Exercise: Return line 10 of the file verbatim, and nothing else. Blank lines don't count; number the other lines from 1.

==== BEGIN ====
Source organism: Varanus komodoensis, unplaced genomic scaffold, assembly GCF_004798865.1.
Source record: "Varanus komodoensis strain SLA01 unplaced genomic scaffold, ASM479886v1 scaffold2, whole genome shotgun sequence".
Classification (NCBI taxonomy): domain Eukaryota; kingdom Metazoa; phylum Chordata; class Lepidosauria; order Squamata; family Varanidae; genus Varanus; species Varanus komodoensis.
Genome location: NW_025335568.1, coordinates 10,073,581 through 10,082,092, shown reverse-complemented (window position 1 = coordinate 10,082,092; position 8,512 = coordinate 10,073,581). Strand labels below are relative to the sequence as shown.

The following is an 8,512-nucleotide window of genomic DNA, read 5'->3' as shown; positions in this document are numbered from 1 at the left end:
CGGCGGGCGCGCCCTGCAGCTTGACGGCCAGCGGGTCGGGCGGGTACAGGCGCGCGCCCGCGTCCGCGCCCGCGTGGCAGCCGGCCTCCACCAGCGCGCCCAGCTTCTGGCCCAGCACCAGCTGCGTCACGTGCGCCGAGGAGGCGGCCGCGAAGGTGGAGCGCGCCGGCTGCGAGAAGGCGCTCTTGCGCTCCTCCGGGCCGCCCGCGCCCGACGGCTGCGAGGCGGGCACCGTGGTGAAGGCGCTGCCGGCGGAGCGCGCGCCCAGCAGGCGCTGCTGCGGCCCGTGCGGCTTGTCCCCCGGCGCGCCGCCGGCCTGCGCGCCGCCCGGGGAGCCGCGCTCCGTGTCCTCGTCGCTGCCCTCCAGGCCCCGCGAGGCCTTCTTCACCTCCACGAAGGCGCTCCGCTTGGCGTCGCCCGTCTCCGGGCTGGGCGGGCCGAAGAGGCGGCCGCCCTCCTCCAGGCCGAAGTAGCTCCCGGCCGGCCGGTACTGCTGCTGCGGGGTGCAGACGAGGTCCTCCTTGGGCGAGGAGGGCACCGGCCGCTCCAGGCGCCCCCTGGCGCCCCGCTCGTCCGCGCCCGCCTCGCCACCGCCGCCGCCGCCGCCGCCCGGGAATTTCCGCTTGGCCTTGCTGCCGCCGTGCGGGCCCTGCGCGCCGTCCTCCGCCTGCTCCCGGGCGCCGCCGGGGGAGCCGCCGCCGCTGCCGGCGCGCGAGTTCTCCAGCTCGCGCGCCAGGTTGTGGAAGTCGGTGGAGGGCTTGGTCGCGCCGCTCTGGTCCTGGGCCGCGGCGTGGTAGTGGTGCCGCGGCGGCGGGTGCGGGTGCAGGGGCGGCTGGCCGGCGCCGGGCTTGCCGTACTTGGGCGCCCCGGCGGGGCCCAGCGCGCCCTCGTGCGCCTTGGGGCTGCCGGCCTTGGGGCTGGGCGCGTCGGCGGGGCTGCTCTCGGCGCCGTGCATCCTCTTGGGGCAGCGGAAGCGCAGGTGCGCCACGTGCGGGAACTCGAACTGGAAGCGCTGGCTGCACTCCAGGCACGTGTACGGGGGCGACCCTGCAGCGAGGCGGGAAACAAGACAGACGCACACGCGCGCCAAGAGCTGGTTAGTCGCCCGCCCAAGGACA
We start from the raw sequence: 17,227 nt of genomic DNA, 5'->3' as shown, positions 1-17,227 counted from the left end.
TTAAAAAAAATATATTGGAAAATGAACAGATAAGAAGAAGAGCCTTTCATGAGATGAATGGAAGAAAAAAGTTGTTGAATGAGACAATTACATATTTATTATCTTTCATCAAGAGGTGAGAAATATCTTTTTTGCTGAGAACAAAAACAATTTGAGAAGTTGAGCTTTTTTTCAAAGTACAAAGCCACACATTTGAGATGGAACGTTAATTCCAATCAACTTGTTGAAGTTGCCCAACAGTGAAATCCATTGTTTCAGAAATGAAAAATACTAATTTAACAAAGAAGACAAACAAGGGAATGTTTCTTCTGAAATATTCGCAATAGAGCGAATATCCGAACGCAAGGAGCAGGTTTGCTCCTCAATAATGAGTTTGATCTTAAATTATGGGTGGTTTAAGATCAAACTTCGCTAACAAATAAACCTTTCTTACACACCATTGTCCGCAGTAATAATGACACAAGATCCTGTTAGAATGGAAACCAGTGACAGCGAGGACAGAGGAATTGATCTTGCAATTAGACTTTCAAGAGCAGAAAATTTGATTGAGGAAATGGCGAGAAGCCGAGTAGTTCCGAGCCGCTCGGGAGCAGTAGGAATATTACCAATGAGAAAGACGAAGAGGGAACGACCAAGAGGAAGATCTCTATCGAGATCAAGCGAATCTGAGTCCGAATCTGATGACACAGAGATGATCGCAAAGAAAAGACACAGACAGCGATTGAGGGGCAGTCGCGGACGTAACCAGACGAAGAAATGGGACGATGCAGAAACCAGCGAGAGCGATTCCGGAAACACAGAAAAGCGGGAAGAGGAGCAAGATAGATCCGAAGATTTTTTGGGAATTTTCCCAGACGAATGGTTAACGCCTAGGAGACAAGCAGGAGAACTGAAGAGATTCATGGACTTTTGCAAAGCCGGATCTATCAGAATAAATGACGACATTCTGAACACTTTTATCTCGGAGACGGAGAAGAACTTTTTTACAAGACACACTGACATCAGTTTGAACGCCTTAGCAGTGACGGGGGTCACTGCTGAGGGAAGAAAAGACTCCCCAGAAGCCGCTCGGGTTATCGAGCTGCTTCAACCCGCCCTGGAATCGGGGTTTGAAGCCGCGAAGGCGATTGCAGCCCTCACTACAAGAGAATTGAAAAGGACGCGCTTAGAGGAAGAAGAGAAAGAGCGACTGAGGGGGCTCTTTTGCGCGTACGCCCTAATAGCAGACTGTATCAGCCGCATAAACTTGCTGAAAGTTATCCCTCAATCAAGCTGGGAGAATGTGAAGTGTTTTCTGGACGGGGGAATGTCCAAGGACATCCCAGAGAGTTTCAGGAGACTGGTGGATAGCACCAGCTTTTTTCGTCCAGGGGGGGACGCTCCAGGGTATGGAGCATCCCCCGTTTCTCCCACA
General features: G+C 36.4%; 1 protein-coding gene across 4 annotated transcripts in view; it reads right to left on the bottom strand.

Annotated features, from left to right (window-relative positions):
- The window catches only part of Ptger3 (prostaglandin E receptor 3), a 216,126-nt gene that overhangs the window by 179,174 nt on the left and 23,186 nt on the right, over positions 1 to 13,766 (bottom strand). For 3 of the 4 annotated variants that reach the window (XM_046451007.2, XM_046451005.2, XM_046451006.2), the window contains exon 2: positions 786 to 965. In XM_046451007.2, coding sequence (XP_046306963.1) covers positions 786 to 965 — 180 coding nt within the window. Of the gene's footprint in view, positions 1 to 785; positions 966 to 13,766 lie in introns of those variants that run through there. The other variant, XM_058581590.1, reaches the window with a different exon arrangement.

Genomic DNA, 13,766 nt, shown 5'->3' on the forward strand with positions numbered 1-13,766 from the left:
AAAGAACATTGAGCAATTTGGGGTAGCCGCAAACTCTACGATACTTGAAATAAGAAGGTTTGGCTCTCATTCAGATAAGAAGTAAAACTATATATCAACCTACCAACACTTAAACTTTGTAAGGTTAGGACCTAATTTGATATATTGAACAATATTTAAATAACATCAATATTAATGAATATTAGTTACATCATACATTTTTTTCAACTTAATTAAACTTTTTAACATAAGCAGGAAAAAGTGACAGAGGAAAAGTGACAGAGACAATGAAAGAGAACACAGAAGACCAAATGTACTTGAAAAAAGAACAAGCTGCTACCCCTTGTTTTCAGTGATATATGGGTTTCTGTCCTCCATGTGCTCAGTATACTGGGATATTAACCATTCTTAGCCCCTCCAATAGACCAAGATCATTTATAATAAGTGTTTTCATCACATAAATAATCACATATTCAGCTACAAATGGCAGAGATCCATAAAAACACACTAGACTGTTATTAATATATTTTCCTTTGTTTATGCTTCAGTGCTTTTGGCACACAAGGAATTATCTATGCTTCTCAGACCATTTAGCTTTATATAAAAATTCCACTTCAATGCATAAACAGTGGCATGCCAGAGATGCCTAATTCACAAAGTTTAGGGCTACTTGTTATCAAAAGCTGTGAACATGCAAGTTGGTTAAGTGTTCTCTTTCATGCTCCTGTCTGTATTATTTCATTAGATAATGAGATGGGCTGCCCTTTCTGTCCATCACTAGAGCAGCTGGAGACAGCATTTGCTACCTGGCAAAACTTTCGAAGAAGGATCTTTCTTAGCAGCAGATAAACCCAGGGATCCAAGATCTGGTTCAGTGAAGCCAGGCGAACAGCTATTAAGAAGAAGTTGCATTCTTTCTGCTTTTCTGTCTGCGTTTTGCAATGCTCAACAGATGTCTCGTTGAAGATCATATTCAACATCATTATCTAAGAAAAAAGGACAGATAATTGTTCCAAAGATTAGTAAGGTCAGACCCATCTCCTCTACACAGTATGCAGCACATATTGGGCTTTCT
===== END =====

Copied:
Annotated features, from left to right (window-relative positions):